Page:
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Should We Try to Erase Economic Inequality?

What Would You Say?

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Should We Try to Erase Economic Inequality?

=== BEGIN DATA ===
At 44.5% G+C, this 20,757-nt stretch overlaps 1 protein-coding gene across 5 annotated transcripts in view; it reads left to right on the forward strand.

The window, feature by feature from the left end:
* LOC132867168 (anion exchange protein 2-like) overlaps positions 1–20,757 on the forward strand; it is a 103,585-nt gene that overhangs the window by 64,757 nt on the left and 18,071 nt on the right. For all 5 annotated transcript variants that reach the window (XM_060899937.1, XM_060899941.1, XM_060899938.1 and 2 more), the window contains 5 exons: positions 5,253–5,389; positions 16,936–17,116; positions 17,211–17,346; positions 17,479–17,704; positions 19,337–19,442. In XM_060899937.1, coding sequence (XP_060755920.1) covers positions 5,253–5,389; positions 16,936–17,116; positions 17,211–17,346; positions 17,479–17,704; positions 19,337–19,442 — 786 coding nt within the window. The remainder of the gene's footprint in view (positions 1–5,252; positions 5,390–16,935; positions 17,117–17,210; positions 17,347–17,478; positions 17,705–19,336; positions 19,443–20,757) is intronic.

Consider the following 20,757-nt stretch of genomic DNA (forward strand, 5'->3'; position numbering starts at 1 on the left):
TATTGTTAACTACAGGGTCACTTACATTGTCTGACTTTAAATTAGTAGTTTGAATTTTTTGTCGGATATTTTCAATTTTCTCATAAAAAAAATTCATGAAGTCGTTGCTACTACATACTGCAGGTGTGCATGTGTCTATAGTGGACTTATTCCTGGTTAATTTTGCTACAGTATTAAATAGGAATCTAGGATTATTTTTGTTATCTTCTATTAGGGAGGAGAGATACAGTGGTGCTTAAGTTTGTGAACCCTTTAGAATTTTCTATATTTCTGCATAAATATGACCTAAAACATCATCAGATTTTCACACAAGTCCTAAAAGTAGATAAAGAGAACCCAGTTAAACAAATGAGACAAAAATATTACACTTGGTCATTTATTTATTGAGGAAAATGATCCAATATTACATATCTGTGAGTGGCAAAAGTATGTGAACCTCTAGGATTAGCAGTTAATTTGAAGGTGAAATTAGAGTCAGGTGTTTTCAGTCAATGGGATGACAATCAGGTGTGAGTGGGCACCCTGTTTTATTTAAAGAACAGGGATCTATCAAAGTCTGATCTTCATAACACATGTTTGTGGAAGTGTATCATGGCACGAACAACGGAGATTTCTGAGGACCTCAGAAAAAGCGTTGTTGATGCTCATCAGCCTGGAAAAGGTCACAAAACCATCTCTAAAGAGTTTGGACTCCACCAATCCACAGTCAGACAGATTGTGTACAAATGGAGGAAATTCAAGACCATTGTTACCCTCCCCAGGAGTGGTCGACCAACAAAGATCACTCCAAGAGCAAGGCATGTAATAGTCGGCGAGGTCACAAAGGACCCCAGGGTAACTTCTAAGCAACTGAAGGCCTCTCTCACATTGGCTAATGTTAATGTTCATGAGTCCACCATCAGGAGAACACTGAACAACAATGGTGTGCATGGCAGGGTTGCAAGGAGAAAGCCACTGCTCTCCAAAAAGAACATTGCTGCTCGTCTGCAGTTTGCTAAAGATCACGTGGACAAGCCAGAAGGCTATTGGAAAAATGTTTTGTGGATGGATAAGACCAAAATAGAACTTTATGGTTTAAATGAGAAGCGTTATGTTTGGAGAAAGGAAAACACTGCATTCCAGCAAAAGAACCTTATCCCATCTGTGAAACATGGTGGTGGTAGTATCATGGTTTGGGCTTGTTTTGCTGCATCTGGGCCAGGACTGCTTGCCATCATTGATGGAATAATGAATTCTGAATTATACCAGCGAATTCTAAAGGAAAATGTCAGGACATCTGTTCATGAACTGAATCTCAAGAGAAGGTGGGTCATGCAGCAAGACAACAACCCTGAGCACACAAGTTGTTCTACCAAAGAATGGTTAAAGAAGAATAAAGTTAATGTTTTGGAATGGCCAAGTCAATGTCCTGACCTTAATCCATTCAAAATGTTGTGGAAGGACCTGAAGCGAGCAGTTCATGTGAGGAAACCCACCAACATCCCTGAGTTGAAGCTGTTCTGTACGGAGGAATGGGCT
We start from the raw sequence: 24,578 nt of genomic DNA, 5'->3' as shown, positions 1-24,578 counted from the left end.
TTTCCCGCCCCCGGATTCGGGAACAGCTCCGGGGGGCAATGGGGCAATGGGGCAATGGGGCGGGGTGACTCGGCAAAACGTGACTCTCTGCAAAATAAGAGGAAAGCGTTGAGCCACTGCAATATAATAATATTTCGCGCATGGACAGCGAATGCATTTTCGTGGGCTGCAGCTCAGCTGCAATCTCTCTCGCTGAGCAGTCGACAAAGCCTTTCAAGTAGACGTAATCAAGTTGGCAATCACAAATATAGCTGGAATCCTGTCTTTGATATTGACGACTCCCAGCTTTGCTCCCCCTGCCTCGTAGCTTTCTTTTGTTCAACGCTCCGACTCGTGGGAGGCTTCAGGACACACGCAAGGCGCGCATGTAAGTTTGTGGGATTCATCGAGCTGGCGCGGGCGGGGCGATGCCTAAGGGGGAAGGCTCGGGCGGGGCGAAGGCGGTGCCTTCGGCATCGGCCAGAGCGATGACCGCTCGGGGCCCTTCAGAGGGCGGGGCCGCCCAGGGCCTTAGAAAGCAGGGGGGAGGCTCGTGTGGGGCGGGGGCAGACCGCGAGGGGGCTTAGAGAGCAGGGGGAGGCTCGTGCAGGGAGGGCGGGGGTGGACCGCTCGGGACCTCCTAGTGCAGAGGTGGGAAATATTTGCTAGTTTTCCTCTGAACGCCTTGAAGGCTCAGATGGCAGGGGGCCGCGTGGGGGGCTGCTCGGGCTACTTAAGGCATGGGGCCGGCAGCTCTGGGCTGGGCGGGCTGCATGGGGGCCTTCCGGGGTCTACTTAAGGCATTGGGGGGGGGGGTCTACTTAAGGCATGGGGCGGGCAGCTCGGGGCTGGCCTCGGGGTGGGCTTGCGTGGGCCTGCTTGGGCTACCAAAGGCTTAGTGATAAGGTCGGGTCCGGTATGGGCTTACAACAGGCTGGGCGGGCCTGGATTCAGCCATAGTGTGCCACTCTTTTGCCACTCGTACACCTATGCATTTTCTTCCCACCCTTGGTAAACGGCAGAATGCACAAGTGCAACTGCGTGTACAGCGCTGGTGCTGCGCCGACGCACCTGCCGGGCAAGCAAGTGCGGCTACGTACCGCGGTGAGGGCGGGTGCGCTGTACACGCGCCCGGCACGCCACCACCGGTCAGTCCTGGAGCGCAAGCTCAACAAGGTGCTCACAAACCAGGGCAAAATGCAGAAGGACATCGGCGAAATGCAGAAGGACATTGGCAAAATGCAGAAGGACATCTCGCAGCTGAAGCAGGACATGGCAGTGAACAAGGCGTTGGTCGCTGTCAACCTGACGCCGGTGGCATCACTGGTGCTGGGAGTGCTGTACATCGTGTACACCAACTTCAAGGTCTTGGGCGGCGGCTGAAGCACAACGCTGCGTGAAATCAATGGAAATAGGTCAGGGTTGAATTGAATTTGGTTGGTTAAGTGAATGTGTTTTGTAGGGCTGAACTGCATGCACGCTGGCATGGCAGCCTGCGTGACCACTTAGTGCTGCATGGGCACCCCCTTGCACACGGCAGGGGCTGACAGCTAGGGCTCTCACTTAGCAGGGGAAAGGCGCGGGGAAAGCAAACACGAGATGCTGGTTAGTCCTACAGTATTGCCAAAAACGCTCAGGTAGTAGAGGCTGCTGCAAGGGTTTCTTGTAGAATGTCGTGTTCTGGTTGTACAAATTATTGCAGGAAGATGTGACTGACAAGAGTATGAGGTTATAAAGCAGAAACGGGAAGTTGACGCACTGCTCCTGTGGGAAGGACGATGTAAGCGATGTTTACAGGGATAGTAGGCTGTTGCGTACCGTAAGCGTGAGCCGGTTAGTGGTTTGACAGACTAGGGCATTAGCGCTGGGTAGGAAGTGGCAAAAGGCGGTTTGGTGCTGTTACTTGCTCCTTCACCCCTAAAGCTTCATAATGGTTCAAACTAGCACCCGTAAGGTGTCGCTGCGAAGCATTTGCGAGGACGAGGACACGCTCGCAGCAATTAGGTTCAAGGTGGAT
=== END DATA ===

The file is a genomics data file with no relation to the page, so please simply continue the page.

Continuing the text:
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You’re in a conversation and someone says, “In America, the richest 1% have 40% of all the wealth. This kind of inequality shouldn’t be tolerated.” What would you say? The wealth gap between the upper class and everyone else is almost always framed in terms of inequality and fairness. But that doesn’t present the whole picture. The next time you’re in a conversation and someone suggests that economic inequality is inherently unjust or unfair, here are 3 things to remember: Number 1: Because there’s not a fixed amount of wealth in an economy, the wealth of some doesn’t necessarily cause the poverty of others. Many people worry about wealth inequality because they assume that the total amount of wealth in our economy is like this cherry pie. There’s only so much to go around. If someone gets a bigger slice, that means someone else will only get a smaller slice. If there’s only so much wealth to go around, that means the richer Peter is, the poorer Paul will be. No one should have “more than his or her fair share.” But that’s not how market economies work. In market economies, human labor, ingenuity, legal protections, institutions, ideas, information, and technology all combine to create wealth that wasn’t there before. In other words, in a market system, the size of the wealth pie grows – it’s not fixed. Human beings, when given the opportunity and freedom within a functioning market, create wealth. Often, humans do this is by transforming things that have little economic value into resources and technologies that have great economic value. Light, for instance, has been turned into lasers. And sand is transformed into fiber optic cables and computer chips. Humans innovate. The late Steve Jobs, the founder of Apple, didn’t steal iPhones from homeless people. He innovated them, and by doing so and selling them, Steve Jobs created new wealth. The pie grew. Steve Jobs getting richer didn’t make everyone else poorer. In fact, the wealth he added to the pie, provided jobs and economic value to millions of people in the US and around the world. Because wealth can be created, it doesn’t follow that when the rich get richer the poor get poorer. In fact, in a healthy market economy over the long term, the opposite is usually true. Number 2: Economic inequality is often the mark of a truly free society, one that respects that the diversity of our choices and gifts often have unequal outcomes. Because everyone is created in God’s image, everyone should be treated equally before the law. But that doesn’t mean we are identical or that our efforts produce identical outcomes. Humans are diverse in both our talents and our choices. In a free society, we make choices about our own lives. We decide to pursue careers that best suit our talents, personality, and goals. Some choose jobs they love that barely pay the bills. Others choose to pursue careers that are risky or boring but lucrative. Others prefer regular work hours that pay less but are stable. A free society allows us to make these different choices. Having that sort of freedom can give you a sense of purpose and satisfaction, and make life more enjoyable. If you do find what you’re good at and work really hard to create value for others, you might even achieve new records, create beautiful things, or make a lot of money. The only way to level economic outcomes would be to deprive people of this freedom. And whenever that’s been tried, it hasn’t worked. Rather than make everyone equally prosperous, governments who try to force economic equality only succeed in making everyone more equal in their poverty and misery. Number 3: Focusing on inequality and wealth gaps distracts from the real problem of poverty. Rather than wealth, let’s think about health. Some people are healthier than others. But it’s not the health of some that is the problem. The problem is that some people are sick. In the same way, the problem isn’t as much that some people are wealthier than others, as it is that some people are still poor. That’s why our efforts to alleviate poverty should be focused on ensuring widespread opportunity and legal protections, not equal outcomes. The rules should be set up so that everyone has a fair chance to pursue a career of their choice, and develop their talents in ways that create value for others. But no one has the power to guarantee the same outcomes for every person. That’s not even a worthy goal. What we should seek is a culture in which those who work hard and work smart are rewarded for their efforts. A just society should provide everyone a fair chance to improve their lives. It shouldn’t try to dictate a final result. So the next time you’re in a conversation and someone says that we should try to level economic outcomes, here are three things to remember: Number 1: Because there’s not a fixed amount of wealth in an economy, the wealth of some doesn’t necessarily cause the poverty of others. Number 2: Economic inequality is often the mark of a truly free society, one that respects that the diversity of our choices and gifts often have unequal outcomes. Number 3: Focusing on inequality and wealth gaps distracts from the real problem of poverty. For What Would You Say, I’m Brooke McIntire.


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